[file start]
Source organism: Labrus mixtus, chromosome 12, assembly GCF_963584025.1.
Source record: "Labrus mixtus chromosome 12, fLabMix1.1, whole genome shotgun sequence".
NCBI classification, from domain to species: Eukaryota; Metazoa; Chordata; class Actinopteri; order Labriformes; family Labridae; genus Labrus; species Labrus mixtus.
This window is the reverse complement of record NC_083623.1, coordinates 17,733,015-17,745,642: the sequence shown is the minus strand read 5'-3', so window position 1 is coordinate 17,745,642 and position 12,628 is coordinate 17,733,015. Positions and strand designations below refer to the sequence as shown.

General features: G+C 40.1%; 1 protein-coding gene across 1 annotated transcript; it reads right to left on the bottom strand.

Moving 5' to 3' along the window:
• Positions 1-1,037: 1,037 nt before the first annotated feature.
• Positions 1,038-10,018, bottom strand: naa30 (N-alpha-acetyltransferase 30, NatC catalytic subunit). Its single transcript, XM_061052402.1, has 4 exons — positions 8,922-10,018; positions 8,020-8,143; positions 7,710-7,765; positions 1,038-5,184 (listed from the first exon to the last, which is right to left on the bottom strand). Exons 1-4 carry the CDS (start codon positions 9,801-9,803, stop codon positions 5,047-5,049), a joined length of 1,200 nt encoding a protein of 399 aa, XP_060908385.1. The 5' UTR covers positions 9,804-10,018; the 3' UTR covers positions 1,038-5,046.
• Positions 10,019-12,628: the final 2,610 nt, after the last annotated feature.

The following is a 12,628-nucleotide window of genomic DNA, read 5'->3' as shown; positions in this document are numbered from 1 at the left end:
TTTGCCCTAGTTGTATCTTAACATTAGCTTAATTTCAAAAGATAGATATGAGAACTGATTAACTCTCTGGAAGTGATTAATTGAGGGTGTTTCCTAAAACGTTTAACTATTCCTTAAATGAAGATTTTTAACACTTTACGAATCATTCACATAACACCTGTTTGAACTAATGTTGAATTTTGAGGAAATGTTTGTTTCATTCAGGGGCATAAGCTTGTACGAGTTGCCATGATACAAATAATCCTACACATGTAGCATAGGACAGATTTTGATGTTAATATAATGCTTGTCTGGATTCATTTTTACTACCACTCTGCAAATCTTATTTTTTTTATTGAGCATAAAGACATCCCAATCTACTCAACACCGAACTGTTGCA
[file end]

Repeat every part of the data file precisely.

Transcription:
Source organism: Labrus mixtus, chromosome 12, assembly GCF_963584025.1.
Source record: "Labrus mixtus chromosome 12, fLabMix1.1, whole genome shotgun sequence".
NCBI classification, from domain to species: Eukaryota; Metazoa; Chordata; class Actinopteri; order Labriformes; family Labridae; genus Labrus; species Labrus mixtus.
This window is the reverse complement of record NC_083623.1, coordinates 17,733,015-17,745,642: the sequence shown is the minus strand read 5'-3', so window position 1 is coordinate 17,745,642 and position 12,628 is coordinate 17,733,015. Positions and strand designations below refer to the sequence as shown.

General features: G+C 40.1%; 1 protein-coding gene across 1 annotated transcript; it reads right to left on the bottom strand.

Moving 5' to 3' along the window:
• Positions 1-1,037: 1,037 nt before the first annotated feature.
• Positions 1,038-10,018, bottom strand: naa30 (N-alpha-acetyltransferase 30, NatC catalytic subunit). Its single transcript, XM_061052402.1, has 4 exons — positions 8,922-10,018; positions 8,020-8,143; positions 7,710-7,765; positions 1,038-5,184 (listed from the first exon to the last, which is right to left on the bottom strand). Exons 1-4 carry the CDS (start codon positions 9,801-9,803, stop codon positions 5,047-5,049), a joined length of 1,200 nt encoding a protein of 399 aa, XP_060908385.1. The 5' UTR covers positions 9,804-10,018; the 3' UTR covers positions 1,038-5,046.
• Positions 10,019-12,628: the final 2,610 nt, after the last annotated feature.

The following is a 12,628-nucleotide window of genomic DNA, read 5'->3' as shown; positions in this document are numbered from 1 at the left end:
TTTGCCCTAGTTGTATCTTAACATTAGCTTAATTTCAAAAGATAGATATGAGAACTGATTAACTCTCTGGAAGTGATTAATTGAGGGTGTTTCCTAAAACGTTTAACTATTCCTTAAATGAAGATTTTTAACACTTTACGAATCATTCACATAACACCTGTTTGAACTAATGTTGAATTTTGAGGAAATGTTTGTTTCATTCAGGGGCATAAGCTTGTACGAGTTGCCATGATACAAATAATCCTACACATGTAGCATAGGACAGATTTTGATGTTAATATAATGCTTGTCTGGATTCATTTTTACTACCACTCTGCAAATCTTATTTTTTTTATTGAGCATAAAGACATCCCAATCTACTCAACACCGAACTGTTGCA